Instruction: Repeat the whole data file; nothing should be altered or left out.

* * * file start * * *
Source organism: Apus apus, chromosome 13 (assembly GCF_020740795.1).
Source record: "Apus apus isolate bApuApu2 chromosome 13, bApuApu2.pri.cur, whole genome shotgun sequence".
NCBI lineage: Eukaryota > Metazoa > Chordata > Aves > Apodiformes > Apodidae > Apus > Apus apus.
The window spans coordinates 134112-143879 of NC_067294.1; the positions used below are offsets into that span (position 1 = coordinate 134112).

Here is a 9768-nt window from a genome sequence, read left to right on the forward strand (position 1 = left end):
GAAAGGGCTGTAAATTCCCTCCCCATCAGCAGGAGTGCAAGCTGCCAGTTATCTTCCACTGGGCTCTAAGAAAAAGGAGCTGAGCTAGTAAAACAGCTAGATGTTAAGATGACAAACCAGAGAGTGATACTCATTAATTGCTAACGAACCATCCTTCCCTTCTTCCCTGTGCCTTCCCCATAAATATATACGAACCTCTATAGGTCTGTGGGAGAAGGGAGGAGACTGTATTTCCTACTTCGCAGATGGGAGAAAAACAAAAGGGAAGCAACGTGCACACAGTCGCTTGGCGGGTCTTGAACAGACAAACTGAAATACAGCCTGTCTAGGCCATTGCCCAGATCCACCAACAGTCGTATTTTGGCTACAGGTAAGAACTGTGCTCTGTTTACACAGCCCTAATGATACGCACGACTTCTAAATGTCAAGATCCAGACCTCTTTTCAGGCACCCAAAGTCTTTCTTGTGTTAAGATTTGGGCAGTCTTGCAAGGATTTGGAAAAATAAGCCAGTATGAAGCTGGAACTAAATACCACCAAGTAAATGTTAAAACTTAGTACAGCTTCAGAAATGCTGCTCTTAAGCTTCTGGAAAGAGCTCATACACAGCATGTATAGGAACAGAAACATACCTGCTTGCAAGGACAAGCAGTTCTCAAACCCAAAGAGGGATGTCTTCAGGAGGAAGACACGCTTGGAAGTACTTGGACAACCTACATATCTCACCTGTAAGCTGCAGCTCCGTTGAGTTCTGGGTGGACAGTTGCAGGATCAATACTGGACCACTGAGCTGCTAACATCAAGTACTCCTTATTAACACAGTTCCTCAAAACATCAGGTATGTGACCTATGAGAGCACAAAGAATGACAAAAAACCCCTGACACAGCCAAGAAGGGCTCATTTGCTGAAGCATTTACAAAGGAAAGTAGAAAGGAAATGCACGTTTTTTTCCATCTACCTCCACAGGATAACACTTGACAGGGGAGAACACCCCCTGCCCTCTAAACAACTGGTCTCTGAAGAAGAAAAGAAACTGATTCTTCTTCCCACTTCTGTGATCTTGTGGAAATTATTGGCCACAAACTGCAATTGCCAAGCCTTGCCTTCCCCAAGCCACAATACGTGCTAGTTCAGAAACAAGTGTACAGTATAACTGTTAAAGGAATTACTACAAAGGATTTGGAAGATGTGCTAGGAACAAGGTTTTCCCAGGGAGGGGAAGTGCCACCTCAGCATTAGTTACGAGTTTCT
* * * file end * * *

Source organism: Apus apus, chromosome 13 (assembly GCF_020740795.1).
Source record: "Apus apus isolate bApuApu2 chromosome 13, bApuApu2.pri.cur, whole genome shotgun sequence".
NCBI lineage: Eukaryota > Metazoa > Chordata > Aves > Apodiformes > Apodidae > Apus > Apus apus.
The window spans coordinates 134112-143879 of NC_067294.1; the positions used below are offsets into that span (position 1 = coordinate 134112).

Here is a 9768-nt window from a genome sequence, read left to right on the forward strand (position 1 = left end):
GAAAGGGCTGTAAATTCCCTCCCCATCAGCAGGAGTGCAAGCTGCCAGTTATCTTCCACTGGGCTCTAAGAAAAAGGAGCTGAGCTAGTAAAACAGCTAGATGTTAAGATGACAAACCAGAGAGTGATACTCATTAATTGCTAACGAACCATCCTTCCCTTCTTCCCTGTGCCTTCCCCATAAATATATACGAACCTCTATAGGTCTGTGGGAGAAGGGAGGAGACTGTATTTCCTACTTCGCAGATGGGAGAAAAACAAAAGGGAAGCAACGTGCACACAGTCGCTTGGCGGGTCTTGAACAGACAAACTGAAATACAGCCTGTCTAGGCCATTGCCCAGATCCACCAACAGTCGTATTTTGGCTACAGGTAAGAACTGTGCTCTGTTTACACAGCCCTAATGATACGCACGACTTCTAAATGTCAAGATCCAGACCTCTTTTCAGGCACCCAAAGTCTTTCTTGTGTTAAGATTTGGGCAGTCTTGCAAGGATTTGGAAAAATAAGCCAGTATGAAGCTGGAACTAAATACCACCAAGTAAATGTTAAAACTTAGTACAGCTTCAGAAATGCTGCTCTTAAGCTTCTGGAAAGAGCTCATACACAGCATGTATAGGAACAGAAACATACCTGCTTGCAAGGACAAGCAGTTCTCAAACCCAAAGAGGGATGTCTTCAGGAGGAAGACACGCTTGGAAGTACTTGGACAACCTACATATCTCACCTGTAAGCTGCAGCTCCGTTGAGTTCTGGGTGGACAGTTGCAGGATCAATACTGGACCACTGAGCTGCTAACATCAAGTACTCCTTATTAACACAGTTCCTCAAAACATCAGGTATGTGACCTATGAGAGCACAAAGAATGACAAAAAACCCCTGACACAGCCAAGAAGGGCTCATTTGCTGAAGCATTTACAAAGGAAAGTAGAAAGGAAATGCACGTTTTTTTCCATCTACCTCCACAGGATAACACTTGACAGGGGAGAACACCCCCTGCCCTCTAAACAACTGGTCTCTGAAGAAGAAAAGAAACTGATTCTTCTTCCCACTTCTGTGATCTTGTGGAAATTATTGGCCACAAACTGCAATTGCCAAGCCTTGCCTTCCCCAAGCCACAATACGTGCTAGTTCAGAAACAAGTGTACAGTATAACTGTTAAAGGAATTACTACAAAGGATTTGGAAGATGTGCTAGGAACAAGGTTTTCCCAGGGAGGGGAAGTGCCACCTCAGCATTAGTTACGAGTTTCT